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Bike Share Temporarily Shut Down

Theft, vandalism and maintenance issues force retooling on cusp of one-year anniversary of city program.

By Ron Cassie | September 15, 2017, 6:11 pm

-Ron Cassie
Outside World

Bike Share Temporarily Shut Down

Theft, vandalism and maintenance issues force retooling on cusp of one-year anniversary of city program.

By Ron Cassie | September 15, 2017, 6:11 pm

-Ron Cassie

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Two steps forward and one step back.

Baltimore’s bike share system, which went through years of fits and starts before finally launching last year, will be temporarily shut down Sunday to address recurring theft, vandalism and maintenance problems this summer.

Local bicyclists began noticing—and documenting on social media—empty stations and a shortage of available bikes across the city over the past few weeks. Officially, the bike share program will be offline beginning Sunday. It is scheduled to return Oct. 15, according to the City Department of Transportation.


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“I think it’s a necessary move,” said Liz Cornish, executive director of Bikemore, the city’s nonprofit bicycling advocacy organization. “Ultimately, as an outside observer who is part of the technical advisory committee on bike share, a pause in operation is probably the best way for the manufacturer, Bewegen, to address the issue of stolen bikes and the locking system.” 

In a press release, the DOT added that along with the return of the existing bike share bikes and stations next month, the Phase II portion of the planned bike share expansion—to 500 bikes and 50 stations—will begin to be implemented as well.

Baltimore’s bike share program, which started last year with a modest 200 bicycles at 20 stations, had originally been planned to double in size by this spring. But while hitting initial benchmarks in terms of ridership, the city’s bike share network has been plagued for sometime by theft, vandalism and maintenance, which eventually took a toll on reliability for users. All the vast majority of stolen bikes were eventually recovered, they were inevitably in need of repair after being wrenched from a docking station, Cornish said.

Paul DeMaio, a bike share consultant based in Washington, D.C., said that Capital Bikesharewent through some similar theft and vandalism issues in its first year, but shutting down that system wasn’t required to replace and upgrade necessary locking components. “Bikes were being stolen from the docking stations,” DeMaio said. “But the operator figured out how to replace and reconfigure the locking components, and I imagine that will be the case here [in Baltimore]. Bewegen is a new company still going through some growing pains. However, their president, Alain Ayotte, is the former CEO of the vendor of the Capital Bikeshare system.”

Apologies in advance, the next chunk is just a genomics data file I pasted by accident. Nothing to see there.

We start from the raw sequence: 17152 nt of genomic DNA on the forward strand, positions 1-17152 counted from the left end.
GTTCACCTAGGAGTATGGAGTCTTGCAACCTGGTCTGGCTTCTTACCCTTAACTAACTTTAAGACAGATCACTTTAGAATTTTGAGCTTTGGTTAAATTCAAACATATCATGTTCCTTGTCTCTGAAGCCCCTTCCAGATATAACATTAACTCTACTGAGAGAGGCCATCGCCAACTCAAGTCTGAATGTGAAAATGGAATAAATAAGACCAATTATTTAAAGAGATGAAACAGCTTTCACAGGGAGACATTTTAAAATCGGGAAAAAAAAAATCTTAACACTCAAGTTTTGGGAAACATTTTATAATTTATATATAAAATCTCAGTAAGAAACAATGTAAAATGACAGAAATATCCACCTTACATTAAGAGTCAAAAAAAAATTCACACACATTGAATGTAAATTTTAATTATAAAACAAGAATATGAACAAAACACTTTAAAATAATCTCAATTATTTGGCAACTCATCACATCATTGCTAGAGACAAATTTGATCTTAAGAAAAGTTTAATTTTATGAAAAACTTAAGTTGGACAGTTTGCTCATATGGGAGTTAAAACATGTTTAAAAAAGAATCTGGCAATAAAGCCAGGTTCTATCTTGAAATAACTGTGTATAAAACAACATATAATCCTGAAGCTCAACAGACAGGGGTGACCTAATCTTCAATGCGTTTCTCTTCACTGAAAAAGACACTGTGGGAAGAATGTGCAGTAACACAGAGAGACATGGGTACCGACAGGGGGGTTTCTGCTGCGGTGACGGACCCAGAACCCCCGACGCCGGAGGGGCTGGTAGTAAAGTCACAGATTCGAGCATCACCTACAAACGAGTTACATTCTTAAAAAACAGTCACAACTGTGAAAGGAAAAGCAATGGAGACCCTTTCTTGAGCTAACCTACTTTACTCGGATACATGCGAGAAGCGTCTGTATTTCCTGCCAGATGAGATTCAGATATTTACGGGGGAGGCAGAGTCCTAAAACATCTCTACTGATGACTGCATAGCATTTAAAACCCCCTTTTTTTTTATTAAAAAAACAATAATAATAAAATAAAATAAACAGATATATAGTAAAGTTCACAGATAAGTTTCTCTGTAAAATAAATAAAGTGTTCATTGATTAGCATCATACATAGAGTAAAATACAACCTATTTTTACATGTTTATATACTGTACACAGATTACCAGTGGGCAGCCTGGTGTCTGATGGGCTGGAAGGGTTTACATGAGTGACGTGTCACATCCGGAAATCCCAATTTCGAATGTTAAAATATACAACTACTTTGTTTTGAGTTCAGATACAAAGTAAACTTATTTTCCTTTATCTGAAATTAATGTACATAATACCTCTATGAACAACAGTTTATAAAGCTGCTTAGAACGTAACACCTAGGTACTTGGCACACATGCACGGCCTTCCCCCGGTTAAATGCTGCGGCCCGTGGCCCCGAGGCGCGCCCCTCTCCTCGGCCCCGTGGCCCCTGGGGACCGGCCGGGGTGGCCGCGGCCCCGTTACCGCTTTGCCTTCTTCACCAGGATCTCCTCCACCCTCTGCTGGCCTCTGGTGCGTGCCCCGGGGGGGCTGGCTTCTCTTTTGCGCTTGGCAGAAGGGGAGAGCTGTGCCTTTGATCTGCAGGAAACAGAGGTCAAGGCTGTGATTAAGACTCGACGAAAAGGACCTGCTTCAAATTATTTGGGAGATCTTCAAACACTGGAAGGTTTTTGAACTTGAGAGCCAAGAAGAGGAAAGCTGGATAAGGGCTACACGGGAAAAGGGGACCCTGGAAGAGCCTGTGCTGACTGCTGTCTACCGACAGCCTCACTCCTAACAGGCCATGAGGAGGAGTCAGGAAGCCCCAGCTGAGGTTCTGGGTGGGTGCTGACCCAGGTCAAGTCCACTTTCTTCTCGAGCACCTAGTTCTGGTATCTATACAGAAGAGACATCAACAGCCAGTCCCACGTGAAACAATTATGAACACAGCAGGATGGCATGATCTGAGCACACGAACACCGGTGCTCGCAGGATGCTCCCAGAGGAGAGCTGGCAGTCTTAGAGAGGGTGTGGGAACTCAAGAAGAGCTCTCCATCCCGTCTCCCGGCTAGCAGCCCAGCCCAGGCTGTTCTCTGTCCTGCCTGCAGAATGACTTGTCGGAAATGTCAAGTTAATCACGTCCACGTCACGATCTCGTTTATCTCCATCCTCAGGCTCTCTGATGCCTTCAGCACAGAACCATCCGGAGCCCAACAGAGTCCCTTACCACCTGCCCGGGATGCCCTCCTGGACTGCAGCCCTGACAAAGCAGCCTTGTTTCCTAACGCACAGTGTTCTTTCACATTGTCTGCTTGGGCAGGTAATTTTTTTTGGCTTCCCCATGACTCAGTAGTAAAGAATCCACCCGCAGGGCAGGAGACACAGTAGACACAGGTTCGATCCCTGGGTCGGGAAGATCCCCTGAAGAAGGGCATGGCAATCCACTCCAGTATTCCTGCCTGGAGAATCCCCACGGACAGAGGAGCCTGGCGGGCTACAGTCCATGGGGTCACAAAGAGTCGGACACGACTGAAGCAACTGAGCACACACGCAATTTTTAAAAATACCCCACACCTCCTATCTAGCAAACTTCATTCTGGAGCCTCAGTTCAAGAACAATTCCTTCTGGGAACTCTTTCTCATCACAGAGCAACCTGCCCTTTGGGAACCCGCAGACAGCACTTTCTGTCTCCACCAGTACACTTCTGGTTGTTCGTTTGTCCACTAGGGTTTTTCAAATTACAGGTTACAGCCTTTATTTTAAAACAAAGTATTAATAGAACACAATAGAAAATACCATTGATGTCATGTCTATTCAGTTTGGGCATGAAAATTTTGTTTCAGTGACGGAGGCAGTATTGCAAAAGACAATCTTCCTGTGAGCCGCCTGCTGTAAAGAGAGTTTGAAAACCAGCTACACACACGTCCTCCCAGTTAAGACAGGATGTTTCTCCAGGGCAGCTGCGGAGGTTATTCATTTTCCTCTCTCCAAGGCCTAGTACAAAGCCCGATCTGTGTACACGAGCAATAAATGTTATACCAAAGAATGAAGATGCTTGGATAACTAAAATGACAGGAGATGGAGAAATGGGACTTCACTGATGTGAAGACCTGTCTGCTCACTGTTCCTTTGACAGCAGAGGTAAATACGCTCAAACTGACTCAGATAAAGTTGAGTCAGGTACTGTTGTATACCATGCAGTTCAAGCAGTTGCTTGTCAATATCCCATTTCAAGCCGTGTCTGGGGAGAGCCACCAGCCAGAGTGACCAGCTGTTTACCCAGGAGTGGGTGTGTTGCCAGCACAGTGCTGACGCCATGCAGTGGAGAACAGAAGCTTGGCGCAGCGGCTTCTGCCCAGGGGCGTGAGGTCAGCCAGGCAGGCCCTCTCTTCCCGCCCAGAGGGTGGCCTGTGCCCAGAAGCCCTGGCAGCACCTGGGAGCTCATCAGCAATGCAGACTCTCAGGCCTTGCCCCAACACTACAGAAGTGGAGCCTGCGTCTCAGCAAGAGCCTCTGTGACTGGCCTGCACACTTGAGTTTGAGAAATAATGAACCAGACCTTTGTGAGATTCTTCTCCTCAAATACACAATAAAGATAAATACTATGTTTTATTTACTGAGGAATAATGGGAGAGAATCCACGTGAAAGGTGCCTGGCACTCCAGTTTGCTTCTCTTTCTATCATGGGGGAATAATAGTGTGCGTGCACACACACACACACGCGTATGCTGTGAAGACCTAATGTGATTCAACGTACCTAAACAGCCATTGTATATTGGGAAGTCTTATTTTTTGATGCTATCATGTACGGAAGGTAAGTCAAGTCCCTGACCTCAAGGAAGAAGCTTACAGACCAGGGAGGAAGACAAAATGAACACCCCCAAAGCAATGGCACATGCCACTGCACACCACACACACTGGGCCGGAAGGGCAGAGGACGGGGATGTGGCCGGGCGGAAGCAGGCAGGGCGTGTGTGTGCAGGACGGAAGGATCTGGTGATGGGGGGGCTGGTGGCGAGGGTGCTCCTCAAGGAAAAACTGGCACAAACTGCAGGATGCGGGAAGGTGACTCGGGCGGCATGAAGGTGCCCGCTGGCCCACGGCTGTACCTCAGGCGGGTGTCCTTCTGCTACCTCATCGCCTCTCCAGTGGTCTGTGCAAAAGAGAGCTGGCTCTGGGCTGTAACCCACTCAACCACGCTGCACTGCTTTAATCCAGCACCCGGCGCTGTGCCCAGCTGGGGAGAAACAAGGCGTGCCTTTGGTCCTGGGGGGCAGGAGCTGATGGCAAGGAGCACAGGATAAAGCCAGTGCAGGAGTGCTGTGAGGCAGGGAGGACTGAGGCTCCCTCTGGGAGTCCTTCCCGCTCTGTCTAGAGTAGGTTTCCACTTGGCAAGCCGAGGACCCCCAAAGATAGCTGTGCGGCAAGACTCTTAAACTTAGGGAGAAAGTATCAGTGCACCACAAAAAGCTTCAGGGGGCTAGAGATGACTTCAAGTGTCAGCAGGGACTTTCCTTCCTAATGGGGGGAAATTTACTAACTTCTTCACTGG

Currently the Baltimore bike share program has nearly 1,800 active users. Overall, nearly 10,000 individuals have used bike share bikes on roughly 40,000 trips since last fall, totaling almost 60,000 miles.

During the shutdown, upgraded security features will be added in response to thefts, according to the DOT, including always-on GPS to improve safety and security of the bike share system. 

The locking system at bike share stations were not strong enough to prevent by bikes from being wedged free from thieves at an unexpected rate, Ayotte told The Baltimore Sun.

“We don’t have this issue anywhere else, not at this level,” Ayotte told The Sun. “Our locking system is recognized [as] very, very up to industry standard, but due to the issues that occurred in Baltimore this summer, we did add additional security.”

According to Bikemore, which has been an advocate of the bike share program as well as supporting increased bicycle infrastructure across the city, the following upgrades will be done on city bike share program during its hiatus:

  • All stations will be retrofitted with new locks to prevent theft.
  • Address bike maintenance backlog related to theft and vandalism
  • Station cleaning
  • Map and Kiosk sticker upgrades (new stations means new maps)
  • Pedalec technology enhancements including the ability to set your own speed or create system wide governors, like reducing max speed in high pedestrian areas like the inner harbor or in wet weather
  • Refurbish bikes (some will be shipped back to headquarters in Canada where they will receive full spa treatment and return shiny and new looking)



Meet The Author
Ron Cassie is a senior editor for Baltimore, where he covers the environment, education, medicine, politics, and city life.

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